Alicia has been a good wife to her husband, a former state attorney. After a very humiliating sex and corruption scandal, he is behind bars. She must now provide for her family and returns to work as a litigator in a law firm.
After a serial killer imitates the plots of his novels, successful mystery novelist Richard "Rick" Castle gets permission from the Mayor of New York City to tag along with an NYPD homicide investigation team for research purposes.
Title character Sebastian Stark is an L.A. hot-shot lawyer, who leaves his lucrative career as defender of rich criminals to join the public prosecution under the District Attorney (D.A.), ... See full summary »
Lucas Hood (Antony Starr), an ex-con and master thief assumes the identity of a murdered sheriff where he continues his criminal activities. His past seems to haunt him by those he betrayed... See full summary »
Deputy Police Chief Brenda Johnson runs the Priority Homicide Division of the LAPD with an unorthodox style. Her innate ability to read people and obtain confessions helps her and her team solve the city's toughest, most sensitive cases.
The murder of high-school student Lily Kane shook the seaside town of Neptune, California to the core. For once popular girl Veronica Mars, it meant the loss of her best friend, and being ousted from the affluent crowd that she once thought were her friends. Her father, Sheriff Keith Mars, found himself voted out of his job after making some unpopular accusations about the murdered girl's family. In response, Keith opened his own private detective agency. Now, Veronica, with her sardonic wit and a few new friends, works as his assistant while also navigating life as a high school (and later college) student. Written by
In the original project notes and the original pilot script for the show, there were some name changes. Lilly's name was Samantha, Lianne Mars's was Rebecca, then Abbie, Wallace's last name was Collier, Logan's last name was Hewitt and the Kanes' last name was Cain, then Caine. See more »
In "Credit Where Credit is Due" when Sheriff Lamb leaves the diner, Veronica says, "Smell you later." Veronica puts her cap on as the Sheriff walks out but then we see her without her cap on. As her dad responds, "Smell you later?" she puts her cap on again. See more »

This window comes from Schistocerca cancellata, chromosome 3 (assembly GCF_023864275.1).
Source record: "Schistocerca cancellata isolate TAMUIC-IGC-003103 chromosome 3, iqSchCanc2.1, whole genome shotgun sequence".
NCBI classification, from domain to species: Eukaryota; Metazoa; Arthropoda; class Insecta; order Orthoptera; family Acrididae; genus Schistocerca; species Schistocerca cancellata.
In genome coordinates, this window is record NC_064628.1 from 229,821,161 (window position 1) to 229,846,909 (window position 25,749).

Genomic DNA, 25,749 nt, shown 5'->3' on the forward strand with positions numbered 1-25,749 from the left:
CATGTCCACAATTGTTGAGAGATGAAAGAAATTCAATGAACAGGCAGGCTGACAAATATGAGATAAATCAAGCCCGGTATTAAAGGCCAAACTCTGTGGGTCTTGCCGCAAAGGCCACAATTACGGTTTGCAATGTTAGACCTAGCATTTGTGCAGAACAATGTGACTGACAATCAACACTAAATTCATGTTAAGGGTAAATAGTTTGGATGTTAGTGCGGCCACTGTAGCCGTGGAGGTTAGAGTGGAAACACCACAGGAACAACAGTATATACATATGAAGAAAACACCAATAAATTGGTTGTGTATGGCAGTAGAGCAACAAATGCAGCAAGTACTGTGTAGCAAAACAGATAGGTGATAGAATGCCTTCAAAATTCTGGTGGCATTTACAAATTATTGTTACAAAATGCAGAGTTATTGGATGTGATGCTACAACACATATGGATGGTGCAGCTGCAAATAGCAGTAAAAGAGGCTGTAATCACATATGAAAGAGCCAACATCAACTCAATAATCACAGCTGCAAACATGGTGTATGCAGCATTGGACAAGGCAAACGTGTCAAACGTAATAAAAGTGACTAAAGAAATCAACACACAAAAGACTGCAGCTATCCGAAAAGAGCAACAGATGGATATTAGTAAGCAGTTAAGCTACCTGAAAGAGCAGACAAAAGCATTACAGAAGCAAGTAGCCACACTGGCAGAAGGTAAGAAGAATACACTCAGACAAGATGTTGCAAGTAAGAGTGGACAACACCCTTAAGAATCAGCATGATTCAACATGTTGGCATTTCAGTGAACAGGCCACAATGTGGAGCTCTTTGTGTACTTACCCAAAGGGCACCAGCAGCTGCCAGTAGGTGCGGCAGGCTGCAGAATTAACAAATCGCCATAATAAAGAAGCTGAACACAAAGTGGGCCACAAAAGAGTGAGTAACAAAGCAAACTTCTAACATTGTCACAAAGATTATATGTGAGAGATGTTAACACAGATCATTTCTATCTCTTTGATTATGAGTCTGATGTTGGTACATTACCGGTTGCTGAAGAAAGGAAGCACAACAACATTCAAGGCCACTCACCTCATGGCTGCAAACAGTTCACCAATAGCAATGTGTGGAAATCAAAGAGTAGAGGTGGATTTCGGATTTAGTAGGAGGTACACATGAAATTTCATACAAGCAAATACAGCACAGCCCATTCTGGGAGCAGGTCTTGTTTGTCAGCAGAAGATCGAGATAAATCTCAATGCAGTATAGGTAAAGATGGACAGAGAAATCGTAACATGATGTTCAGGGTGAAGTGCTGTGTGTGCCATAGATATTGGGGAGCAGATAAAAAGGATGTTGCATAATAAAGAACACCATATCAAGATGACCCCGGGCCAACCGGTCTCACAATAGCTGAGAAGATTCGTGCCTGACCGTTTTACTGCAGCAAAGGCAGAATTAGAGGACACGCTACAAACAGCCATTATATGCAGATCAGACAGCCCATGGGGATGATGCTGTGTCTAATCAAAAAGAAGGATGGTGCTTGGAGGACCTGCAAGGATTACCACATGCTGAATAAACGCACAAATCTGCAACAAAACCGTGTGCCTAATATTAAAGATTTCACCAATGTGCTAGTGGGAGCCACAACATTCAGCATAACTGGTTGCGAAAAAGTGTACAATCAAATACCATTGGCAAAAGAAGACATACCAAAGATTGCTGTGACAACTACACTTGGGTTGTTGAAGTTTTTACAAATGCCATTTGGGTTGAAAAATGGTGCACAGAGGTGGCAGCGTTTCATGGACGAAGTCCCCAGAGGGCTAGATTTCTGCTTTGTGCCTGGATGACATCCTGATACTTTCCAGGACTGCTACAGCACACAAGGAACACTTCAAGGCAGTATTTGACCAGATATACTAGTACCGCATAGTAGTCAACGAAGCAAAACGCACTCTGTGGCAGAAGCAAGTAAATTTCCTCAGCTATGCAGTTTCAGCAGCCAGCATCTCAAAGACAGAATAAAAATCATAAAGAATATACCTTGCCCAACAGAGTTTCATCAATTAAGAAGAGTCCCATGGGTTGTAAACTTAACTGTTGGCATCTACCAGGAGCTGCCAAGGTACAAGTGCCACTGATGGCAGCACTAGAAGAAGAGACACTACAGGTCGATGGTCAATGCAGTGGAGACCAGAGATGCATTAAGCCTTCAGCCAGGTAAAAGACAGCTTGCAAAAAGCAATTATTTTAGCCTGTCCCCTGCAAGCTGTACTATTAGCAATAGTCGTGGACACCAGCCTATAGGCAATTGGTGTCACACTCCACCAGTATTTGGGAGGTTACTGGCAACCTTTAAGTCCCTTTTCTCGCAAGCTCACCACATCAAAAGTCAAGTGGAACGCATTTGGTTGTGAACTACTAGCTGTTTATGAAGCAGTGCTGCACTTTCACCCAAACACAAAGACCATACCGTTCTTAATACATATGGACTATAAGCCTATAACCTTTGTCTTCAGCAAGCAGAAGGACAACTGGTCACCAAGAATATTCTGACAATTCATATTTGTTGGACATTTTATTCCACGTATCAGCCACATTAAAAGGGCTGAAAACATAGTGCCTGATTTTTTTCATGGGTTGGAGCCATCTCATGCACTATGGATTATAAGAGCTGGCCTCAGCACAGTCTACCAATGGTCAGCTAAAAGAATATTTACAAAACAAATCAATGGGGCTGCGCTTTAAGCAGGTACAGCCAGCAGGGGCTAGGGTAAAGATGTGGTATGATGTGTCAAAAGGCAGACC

Stosh 'Piz' Piznarski:
It's school policy that if you're dead, I get to keep your stuff... So if you're dead, just don't say anything.
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The first season finale did not include the usual opening credit sequence. The credits simply appeared over an early scene. See more »
Clever writing, wonderful acting, great story lines...
Veronica Mars is a cleverly written show that is unlike anything else on TV. The format is simple, yet the story keeps you engaged. Kristen Bell is the star and she is perfect in her role as the teen-aged detective. The story lines are crisp and always move along. You won't be stuck for seasons (as is the case in some shows) wondering when the story will move along, when the clues will all come together, and when resolution will come. Veronica Mars manages to find a mystery, keep you entertained with subsequent smaller mysteries, keep you intrigued as you find the clues throughout the season to the arc mystery, and wrap up the case. Though the show can lose focus at times with too much going on, it all will eventually be wrapped together and the writers really do learn from their mistakes, can admit that, and subsequently make amends. Hopefully, the show will find a much bigger audience and better schedule (not going months without airing) with the move to the CW. While the show has an often revolving door of supporting characters, the dynamic between Veronica and her father (Enrico Colantoni) is one of the best on TV. Also, throughout the seasons Jason Dohring has emerged his Logan Echolls as a breakout character (and the third most important) who has incredible chemistry with Veronica. These three actors are perfect in their roles.
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